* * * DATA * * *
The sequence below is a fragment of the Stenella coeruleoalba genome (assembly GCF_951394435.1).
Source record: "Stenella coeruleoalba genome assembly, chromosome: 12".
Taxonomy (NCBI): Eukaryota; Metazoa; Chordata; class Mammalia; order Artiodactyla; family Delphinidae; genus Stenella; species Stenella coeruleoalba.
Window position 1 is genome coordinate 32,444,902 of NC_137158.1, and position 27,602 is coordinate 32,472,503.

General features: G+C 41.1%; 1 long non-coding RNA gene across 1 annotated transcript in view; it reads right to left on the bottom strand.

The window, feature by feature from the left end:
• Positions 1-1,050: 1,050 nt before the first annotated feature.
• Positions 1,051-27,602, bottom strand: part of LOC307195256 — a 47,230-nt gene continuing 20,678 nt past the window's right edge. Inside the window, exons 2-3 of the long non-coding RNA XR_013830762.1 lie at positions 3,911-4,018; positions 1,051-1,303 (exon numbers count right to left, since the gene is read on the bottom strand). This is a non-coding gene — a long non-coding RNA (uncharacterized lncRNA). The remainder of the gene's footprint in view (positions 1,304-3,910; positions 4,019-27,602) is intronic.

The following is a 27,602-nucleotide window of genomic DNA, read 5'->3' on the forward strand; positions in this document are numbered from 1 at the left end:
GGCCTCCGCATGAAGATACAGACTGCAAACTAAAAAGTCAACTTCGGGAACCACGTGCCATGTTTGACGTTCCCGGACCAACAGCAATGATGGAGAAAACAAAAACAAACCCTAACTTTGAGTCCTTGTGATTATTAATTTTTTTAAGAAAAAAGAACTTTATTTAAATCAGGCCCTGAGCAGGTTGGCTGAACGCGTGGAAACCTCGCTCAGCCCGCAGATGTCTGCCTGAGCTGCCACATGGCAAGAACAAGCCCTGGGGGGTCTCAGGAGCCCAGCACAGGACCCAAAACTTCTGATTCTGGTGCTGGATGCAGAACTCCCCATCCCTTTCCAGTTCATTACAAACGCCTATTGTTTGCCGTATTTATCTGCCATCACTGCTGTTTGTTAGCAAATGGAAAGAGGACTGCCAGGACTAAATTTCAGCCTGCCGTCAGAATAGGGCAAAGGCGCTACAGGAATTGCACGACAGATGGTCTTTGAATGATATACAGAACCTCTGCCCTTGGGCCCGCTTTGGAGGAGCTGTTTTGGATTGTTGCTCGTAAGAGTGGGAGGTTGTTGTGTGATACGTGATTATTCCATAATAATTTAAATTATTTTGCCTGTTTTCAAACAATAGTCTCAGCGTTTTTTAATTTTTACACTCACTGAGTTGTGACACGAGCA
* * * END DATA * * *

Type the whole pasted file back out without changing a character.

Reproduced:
The sequence below is a fragment of the Stenella coeruleoalba genome (assembly GCF_951394435.1).
Source record: "Stenella coeruleoalba genome assembly, chromosome: 12".
Taxonomy (NCBI): Eukaryota; Metazoa; Chordata; class Mammalia; order Artiodactyla; family Delphinidae; genus Stenella; species Stenella coeruleoalba.
Window position 1 is genome coordinate 32,444,902 of NC_137158.1, and position 27,602 is coordinate 32,472,503.

General features: G+C 41.1%; 1 long non-coding RNA gene across 1 annotated transcript in view; it reads right to left on the bottom strand.

The window, feature by feature from the left end:
• Positions 1-1,050: 1,050 nt before the first annotated feature.
• Positions 1,051-27,602, bottom strand: part of LOC307195256 — a 47,230-nt gene continuing 20,678 nt past the window's right edge. Inside the window, exons 2-3 of the long non-coding RNA XR_013830762.1 lie at positions 3,911-4,018; positions 1,051-1,303 (exon numbers count right to left, since the gene is read on the bottom strand). This is a non-coding gene — a long non-coding RNA (uncharacterized lncRNA). The remainder of the gene's footprint in view (positions 1,304-3,910; positions 4,019-27,602) is intronic.

The following is a 27,602-nucleotide window of genomic DNA, read 5'->3' on the forward strand; positions in this document are numbered from 1 at the left end:
GGCCTCCGCATGAAGATACAGACTGCAAACTAAAAAGTCAACTTCGGGAACCACGTGCCATGTTTGACGTTCCCGGACCAACAGCAATGATGGAGAAAACAAAAACAAACCCTAACTTTGAGTCCTTGTGATTATTAATTTTTTTAAGAAAAAAGAACTTTATTTAAATCAGGCCCTGAGCAGGTTGGCTGAACGCGTGGAAACCTCGCTCAGCCCGCAGATGTCTGCCTGAGCTGCCACATGGCAAGAACAAGCCCTGGGGGGTCTCAGGAGCCCAGCACAGGACCCAAAACTTCTGATTCTGGTGCTGGATGCAGAACTCCCCATCCCTTTCCAGTTCATTACAAACGCCTATTGTTTGCCGTATTTATCTGCCATCACTGCTGTTTGTTAGCAAATGGAAAGAGGACTGCCAGGACTAAATTTCAGCCTGCCGTCAGAATAGGGCAAAGGCGCTACAGGAATTGCACGACAGATGGTCTTTGAATGATATACAGAACCTCTGCCCTTGGGCCCGCTTTGGAGGAGCTGTTTTGGATTGTTGCTCGTAAGAGTGGGAGGTTGTTGTGTGATACGTGATTATTCCATAATAATTTAAATTATTTTGCCTGTTTTCAAACAATAGTCTCAGCGTTTTTTAATTTTTACACTCACTGAGTTGTGACACGAGCA